Beekeeping in Vermont

Researchers have unraveled the neuro-molecular mechanism of defense by honey bees when exposed to the sting alarm pheromone that they release in the face of a threat.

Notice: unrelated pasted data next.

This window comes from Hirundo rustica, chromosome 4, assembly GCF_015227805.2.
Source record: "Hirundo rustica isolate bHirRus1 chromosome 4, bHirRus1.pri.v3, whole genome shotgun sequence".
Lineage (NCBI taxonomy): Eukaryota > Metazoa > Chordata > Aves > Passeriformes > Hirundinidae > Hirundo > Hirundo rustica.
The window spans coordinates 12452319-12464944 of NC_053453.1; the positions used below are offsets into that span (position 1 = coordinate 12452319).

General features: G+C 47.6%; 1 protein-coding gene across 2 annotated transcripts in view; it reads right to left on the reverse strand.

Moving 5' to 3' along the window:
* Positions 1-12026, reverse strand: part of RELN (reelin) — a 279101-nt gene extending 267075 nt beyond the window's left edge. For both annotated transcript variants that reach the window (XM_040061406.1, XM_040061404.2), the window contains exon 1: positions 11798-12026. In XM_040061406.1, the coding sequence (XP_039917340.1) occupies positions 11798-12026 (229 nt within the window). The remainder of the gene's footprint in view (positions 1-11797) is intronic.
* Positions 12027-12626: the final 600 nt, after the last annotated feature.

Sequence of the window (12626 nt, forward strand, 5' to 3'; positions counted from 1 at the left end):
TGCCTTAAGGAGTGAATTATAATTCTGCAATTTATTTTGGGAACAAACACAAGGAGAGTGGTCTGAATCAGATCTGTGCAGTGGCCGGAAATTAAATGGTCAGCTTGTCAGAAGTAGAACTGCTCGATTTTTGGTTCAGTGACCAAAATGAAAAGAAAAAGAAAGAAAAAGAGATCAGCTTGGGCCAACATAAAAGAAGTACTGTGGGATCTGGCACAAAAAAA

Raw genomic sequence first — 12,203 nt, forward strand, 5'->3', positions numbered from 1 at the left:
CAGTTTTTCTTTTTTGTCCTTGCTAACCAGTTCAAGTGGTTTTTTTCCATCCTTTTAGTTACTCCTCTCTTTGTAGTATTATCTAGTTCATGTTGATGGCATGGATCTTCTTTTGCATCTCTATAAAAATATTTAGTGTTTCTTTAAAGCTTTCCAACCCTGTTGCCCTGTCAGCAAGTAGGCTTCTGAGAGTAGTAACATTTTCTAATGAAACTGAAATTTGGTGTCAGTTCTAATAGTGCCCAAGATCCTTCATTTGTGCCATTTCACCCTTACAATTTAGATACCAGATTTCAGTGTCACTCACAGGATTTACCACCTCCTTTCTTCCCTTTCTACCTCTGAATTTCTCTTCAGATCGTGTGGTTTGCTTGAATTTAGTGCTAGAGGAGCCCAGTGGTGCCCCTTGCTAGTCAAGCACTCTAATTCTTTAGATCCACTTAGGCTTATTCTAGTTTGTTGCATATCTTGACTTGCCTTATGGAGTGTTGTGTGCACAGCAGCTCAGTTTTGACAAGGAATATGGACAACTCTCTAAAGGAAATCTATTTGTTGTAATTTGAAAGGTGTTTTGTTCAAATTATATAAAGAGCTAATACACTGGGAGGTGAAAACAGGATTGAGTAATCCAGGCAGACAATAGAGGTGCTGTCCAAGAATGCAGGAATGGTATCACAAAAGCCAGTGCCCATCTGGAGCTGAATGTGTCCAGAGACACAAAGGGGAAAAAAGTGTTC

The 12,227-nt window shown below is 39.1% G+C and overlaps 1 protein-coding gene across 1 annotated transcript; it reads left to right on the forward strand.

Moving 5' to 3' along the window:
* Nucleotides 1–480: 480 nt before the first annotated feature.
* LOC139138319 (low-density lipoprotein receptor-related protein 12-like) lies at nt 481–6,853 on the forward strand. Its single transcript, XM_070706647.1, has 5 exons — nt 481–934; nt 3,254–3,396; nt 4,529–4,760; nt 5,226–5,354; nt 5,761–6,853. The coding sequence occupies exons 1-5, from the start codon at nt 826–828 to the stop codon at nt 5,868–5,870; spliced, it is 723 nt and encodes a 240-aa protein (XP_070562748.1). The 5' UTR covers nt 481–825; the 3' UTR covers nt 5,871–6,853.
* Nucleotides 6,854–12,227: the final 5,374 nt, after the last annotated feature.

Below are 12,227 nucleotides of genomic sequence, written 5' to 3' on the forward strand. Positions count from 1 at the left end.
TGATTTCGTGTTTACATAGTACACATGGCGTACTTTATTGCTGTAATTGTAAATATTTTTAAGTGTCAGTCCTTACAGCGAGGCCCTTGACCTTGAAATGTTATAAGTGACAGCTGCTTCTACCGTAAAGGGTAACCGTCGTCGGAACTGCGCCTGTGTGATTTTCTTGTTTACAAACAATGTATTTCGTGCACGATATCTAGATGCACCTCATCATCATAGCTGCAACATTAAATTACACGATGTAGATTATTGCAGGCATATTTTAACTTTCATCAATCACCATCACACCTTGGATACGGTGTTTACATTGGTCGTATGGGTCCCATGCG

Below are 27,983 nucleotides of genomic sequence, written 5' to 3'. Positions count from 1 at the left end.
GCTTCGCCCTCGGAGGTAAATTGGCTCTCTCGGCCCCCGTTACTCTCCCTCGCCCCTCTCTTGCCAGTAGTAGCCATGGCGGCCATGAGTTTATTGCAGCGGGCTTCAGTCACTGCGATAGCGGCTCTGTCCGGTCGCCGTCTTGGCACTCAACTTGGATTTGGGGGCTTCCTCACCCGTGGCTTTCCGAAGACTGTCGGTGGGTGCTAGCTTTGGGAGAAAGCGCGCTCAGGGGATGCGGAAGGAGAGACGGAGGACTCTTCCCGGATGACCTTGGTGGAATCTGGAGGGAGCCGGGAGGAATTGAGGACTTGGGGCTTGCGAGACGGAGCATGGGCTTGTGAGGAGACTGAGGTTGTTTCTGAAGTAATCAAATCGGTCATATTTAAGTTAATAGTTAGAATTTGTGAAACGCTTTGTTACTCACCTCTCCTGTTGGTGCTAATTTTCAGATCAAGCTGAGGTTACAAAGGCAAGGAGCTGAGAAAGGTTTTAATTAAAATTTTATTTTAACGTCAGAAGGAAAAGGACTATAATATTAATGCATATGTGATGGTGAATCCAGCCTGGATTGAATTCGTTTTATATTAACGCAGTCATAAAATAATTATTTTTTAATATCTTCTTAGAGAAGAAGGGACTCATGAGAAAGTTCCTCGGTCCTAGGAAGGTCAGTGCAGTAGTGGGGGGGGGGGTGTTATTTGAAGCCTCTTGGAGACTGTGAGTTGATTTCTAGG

The team of researchers led by Prof. Martin Giurfa from the Universite de Toulouse in Toulouse, France has found that smelling isoamyl acetate, the main component in the alarm pheromone, increases the level of serotonin and dopamine in their brains, which, in turn, increases the stinging behaviour in bees and thus repels a threat. By itself, the alarm pheromone does not behave as a stimulus but increases the likelihood of bees guarding the hive to repel a threat by stinging.
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